Intranet hardware and underlying communications protocols by themselves are of no great use to anyone. The most powerful servers, fiber-optic cables, T-1 communication lines, ISDN modems, or streaming multimedia can't do anything by themselves. They're only important because they allow people to communicate, share information, and work better together.
While many intranet technologies allow people to work better together-including just about every intranet technology, including even the World Wide Web-the most important set of intranet software for allowing people to better communicate and cooperate is called workgroup software. Workgroup software lets people share files and information; work better together in teams; cooperate more easily on projects; and in general work together in ways never before possible.
You'll never find an exact definition of what workgroup software is. In general, it's something of a fuzzy term. It encompasses many different kinds of technologies, everything ranging from advanced videoconferencing to simple chat technology. To some people, Internet newsgroups are a form of groupware, while to other people, only more sophisticated technologies qualify under that definition.
However, in general, workgroup software is software that goes beyond simple messaging like newsgroups and allows people to work together as a group in more complicated ways. The key is that it allows people to go beyond simply communicating, and lets them work together on documents.
One thing to keep in mind about groupware is that groupware did not come into being with the intranet. There is nothing in the TCP/IP architecture underlying intranets that made groupware possible. In fact, groupware has been around for years. In corporations where there is a significant amount of sophisticated design, and a complicated manufacturing process-such as in companies that build airplanes, for example-workgroup software has long been used in concert with Computer Aided Design/Computer Aided Manufacturing (CAD/CAM) software. With groupware and CAD/CAM software, for example, different designers and engineers are able to work on different parts of an overall design at the same time-and they are able to see the results of other people's work, since what other people do will be reflected in what they see in their part of the design. CAD/CAM systems like this tended to be used not on personal computers, but instead on workstations.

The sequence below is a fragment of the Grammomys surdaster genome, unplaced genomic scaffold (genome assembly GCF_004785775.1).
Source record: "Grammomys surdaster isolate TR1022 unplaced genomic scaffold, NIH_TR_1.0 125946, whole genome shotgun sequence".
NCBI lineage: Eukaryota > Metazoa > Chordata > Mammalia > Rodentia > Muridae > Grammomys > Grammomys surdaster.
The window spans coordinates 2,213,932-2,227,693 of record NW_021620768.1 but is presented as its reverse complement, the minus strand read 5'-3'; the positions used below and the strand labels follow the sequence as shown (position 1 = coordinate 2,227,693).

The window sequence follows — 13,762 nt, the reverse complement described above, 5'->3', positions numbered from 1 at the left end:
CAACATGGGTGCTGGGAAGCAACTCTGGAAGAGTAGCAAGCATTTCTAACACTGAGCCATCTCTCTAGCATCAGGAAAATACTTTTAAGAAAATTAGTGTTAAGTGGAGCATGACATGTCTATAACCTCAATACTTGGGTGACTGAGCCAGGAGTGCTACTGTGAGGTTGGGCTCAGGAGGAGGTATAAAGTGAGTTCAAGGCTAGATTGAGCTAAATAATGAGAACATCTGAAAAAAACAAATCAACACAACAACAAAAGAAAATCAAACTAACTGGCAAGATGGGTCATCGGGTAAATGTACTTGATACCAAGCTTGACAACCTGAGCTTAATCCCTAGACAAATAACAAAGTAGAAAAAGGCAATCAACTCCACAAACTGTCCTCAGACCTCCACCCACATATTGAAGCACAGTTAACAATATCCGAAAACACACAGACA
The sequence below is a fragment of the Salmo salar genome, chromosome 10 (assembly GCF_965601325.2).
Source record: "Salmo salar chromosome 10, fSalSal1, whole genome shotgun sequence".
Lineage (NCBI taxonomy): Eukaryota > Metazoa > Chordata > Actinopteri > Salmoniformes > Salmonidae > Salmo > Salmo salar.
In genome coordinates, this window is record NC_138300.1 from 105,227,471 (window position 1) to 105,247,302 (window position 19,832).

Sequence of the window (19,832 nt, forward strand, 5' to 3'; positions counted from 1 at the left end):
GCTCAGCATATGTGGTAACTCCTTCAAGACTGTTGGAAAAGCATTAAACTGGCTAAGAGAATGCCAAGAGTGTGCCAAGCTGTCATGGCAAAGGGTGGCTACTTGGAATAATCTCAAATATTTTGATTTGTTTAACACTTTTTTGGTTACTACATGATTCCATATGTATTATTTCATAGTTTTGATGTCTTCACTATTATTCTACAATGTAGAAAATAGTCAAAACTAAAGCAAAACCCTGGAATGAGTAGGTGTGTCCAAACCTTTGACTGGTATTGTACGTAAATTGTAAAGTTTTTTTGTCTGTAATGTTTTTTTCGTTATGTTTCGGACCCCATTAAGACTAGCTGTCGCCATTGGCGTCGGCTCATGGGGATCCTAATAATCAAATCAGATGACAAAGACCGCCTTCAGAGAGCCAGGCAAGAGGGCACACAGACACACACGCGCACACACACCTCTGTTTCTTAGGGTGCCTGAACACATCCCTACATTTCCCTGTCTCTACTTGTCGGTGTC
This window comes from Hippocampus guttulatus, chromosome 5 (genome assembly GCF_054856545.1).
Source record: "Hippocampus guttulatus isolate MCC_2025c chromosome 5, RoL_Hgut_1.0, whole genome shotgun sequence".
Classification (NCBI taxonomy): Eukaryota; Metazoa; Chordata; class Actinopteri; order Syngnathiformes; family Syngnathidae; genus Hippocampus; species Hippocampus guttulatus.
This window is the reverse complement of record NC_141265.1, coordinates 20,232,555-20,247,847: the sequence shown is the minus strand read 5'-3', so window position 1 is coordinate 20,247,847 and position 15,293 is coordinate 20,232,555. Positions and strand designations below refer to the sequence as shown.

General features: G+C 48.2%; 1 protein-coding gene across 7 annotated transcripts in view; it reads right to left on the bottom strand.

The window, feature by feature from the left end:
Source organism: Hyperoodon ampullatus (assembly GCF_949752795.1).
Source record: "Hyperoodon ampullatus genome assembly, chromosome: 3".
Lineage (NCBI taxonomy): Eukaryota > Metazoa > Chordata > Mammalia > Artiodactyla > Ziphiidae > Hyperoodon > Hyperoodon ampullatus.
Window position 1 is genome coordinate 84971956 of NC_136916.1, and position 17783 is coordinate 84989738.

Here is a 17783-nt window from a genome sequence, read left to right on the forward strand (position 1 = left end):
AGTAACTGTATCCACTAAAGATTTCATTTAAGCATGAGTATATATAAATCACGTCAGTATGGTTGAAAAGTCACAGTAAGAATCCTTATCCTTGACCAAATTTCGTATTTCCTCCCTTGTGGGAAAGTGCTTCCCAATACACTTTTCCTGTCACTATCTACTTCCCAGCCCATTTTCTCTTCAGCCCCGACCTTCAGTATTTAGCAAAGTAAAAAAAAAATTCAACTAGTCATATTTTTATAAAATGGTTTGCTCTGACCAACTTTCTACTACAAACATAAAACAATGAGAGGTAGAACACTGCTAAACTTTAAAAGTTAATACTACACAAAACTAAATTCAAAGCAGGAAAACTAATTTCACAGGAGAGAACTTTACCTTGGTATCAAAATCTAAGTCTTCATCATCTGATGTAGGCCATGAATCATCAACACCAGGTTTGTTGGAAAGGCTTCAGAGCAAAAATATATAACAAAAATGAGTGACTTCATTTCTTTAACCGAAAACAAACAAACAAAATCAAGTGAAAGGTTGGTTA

The first major workgroup software for personal computers was Lotus Notes, which combines electronic mail, discussion software, workflow software and database technology. While Notes was designed for personal computers instead of workstations, it wasn't designed for intranets, and worked instead on Netware networks. However, in more recent times, intranet-based features have been added.
Intranet-based groupware does both what Notes and CAD/CAM can do, and more. While it's true that the TCP/IP protocols that underlay intranets by themselves didn't make groupware possible, it's also true that their widespread acceptance has helped spread the use of groupware. Once companies began to see how Internet technologies such as newsgroups allowed people to communicate better on the Internet, they began to look at their corporations and see how similar technologies could help companies work together as a whole.
One of the most basic pieces of workgroup software is messaging software-programs that allow people to publicly participate in group discussions. Group discussion software has its roots in newsgroups, and in discussion software that is found on online services such as CompuServe. One key to messaging software is that it be threaded. Threaded messaging means that people can read and respond to individual subject areas of a discussion. For example, in a message area devoted to corporate finances, there may be one thread concerning research-and-development finances, another concerning engineering finances, another about marketing finances, and so on. Good discussion software will allow people to easily follow each of those different threads.
Some messaging software goes beyond that, however. There's nothing about TCP/IP and intranet technology that in particular that enables people to use threaded messaging. However, what makes intranet messaging software especially useful is the way that it integrates with other Internet and intranet technologies. For example, some discussion software will allow the use of Hypertext Markup Language (HTML) embedded inside messages. This means that from within a discussion, someone could embed a link to a Web page or other intranet resource. When powerful programming tools like Java or ActiveX are added to this mix, even more interactive and multimedia possibilities are added, and the true power of mixing discussions with intranet technology can be seen.